* Geiger, Roger L. "Research and Relevant Knowledge: American Research Universities Since World War II". Oxford University Press. (2001).
* Horowitz, Helen L. "Campus life: Undergraduate cultures from the end of the eighteenth century to the present." (1987).
* Levine, D. O. "The American college and the culture of aspiration, 1915–1940." (1986).
* Lucas, C. J. "American higher education: A history." (1994).
* Veysey Lawrence R. "The emergence of the American university." (1965).

Regional and Local Studies

* Edgar W. Knight; "Education in the South" (1924) [http://www.questia.com/PM.qst?a=o&d=89261938 online edition]
* Lazerson, Marvin; "Origins of the Urban School: Public Education in Massachusetts, 1870-1915" Harvard University Press, 1971 [http://www.questia.com/PM.qst?a=o&d=51915416 online version]
* Leloudis, J. L. "Schooling the New South: Pedagogy, self, and society in North Carolina, 1880–1920." (1996). [http://www.questia.com/PM.qst?a=o&d=94841854 online version]
* Troen, Selwyn K.; "The Public and the Schools: Shaping the St. Louis System, 1838-1920" (1975) [http://www.questia.com/PM.qst?a=o&d=98077476 online version]

Primary Sources

* Richard Hofstadter and C. Dewitt Hardy, eds; "The Development and Scope of Higher Education in the United States" (1952) [http://www.questia.com/PM.qst?a=o&d=100591148 online edition]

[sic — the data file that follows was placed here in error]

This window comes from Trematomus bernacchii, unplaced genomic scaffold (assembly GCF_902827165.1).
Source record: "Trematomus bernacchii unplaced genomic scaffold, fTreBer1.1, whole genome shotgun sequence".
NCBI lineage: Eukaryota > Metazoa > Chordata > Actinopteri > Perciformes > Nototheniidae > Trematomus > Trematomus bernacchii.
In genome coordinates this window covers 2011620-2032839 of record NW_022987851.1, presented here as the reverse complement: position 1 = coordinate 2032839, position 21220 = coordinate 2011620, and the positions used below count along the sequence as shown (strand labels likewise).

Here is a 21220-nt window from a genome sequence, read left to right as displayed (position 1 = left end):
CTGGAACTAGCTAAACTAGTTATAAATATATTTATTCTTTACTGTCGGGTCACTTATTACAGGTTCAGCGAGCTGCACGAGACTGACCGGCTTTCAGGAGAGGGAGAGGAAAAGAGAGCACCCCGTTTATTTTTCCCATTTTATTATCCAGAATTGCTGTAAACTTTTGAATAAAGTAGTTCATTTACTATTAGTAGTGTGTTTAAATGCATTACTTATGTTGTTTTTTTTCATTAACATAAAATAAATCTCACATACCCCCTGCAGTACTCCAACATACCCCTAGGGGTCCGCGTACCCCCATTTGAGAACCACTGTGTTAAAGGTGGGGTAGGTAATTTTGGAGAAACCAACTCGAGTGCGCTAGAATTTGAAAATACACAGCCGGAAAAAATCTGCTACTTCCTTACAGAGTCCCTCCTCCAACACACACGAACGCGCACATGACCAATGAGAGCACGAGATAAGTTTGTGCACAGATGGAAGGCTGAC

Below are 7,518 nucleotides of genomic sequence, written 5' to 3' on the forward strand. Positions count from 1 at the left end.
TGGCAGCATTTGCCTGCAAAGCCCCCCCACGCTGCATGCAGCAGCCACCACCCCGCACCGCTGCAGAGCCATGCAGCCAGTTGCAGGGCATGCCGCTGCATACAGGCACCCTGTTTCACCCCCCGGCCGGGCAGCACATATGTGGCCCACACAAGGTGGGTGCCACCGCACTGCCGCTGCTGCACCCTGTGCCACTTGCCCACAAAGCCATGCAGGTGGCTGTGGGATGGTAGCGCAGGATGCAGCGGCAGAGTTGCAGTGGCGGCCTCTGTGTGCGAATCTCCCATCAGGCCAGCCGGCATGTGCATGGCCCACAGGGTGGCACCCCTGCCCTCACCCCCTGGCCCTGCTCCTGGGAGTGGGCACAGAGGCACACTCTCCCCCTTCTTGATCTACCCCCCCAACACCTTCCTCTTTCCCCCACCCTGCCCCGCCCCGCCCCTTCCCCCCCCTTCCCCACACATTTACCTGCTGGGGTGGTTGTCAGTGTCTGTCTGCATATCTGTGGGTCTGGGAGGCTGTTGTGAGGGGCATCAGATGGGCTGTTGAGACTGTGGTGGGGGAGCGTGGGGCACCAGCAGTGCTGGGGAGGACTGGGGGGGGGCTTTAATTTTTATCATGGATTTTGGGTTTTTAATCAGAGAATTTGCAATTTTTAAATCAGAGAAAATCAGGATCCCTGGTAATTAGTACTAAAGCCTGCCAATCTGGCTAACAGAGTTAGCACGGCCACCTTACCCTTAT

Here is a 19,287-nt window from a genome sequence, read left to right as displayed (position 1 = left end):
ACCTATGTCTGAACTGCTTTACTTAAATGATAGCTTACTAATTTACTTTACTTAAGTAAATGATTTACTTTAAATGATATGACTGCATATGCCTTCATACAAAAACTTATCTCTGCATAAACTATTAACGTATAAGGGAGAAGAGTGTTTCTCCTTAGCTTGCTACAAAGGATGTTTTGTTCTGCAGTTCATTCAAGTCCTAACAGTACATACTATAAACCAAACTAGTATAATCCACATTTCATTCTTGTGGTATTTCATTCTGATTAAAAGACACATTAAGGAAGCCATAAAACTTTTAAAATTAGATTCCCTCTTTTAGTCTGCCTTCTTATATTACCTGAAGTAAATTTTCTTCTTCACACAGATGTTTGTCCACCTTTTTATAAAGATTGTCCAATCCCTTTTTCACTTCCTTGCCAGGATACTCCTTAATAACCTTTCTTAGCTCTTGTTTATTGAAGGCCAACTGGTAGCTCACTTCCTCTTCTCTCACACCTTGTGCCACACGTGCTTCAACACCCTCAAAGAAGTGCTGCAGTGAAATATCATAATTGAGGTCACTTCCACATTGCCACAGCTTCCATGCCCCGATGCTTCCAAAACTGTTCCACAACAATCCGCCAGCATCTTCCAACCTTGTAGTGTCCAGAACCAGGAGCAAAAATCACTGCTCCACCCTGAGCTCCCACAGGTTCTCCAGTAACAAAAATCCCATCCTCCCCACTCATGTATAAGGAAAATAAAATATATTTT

* Knight, Edgar W. and Clifton L. Hall, eds.; "Readings in American Educational History" (1951) [http://www.questia.com/PM.qst?a=o&d=95504276 online edition]

Recent

* Gatto, John Taylor. "The Underground History of American Education." (2003) [http://www.johntaylorgatto.com/chapters/index.htm online edition]
* John E. Chubb and Terry M. Moe. "Politics, Markets and America's Schools" (1990)
* Kosar, Kevin R. "Failing Grades: The Federal Politics of Education Standards." Rienner, 2005. 259 pp.
* E. Wayne Ross et al eds. "Defending Public Schools." (Praeger, 2004), 4 vol: Volume: 1: "Education Under the Security State" (2004) [http://www.questia.com/PM.qst?a=o&d=106679023 online version] ; Volume: 2: "Teaching for a Democratic Society" (2004) [http://www.questia.com/PM.qst?a=o&d=106679363 online version] ; Volume: 3: "Curriculum Continuity and Change in the 21st Century" (2004) [http://www.questia.com/PM.qst?a=o&d=106679652 online version] ; Volume: 4: The Nature and Limits of Standards-Based Reform and Assessment" (2004) [http://www.questia.com/PM.qst?a=o&d=106679962 online version]
* Tyack, David. "Seeking Common Ground: Public Schools in a Diverse Society." Harvard U. Pr., 2003. 237 pp.

Journals

*American Educational History Journal

Notes and references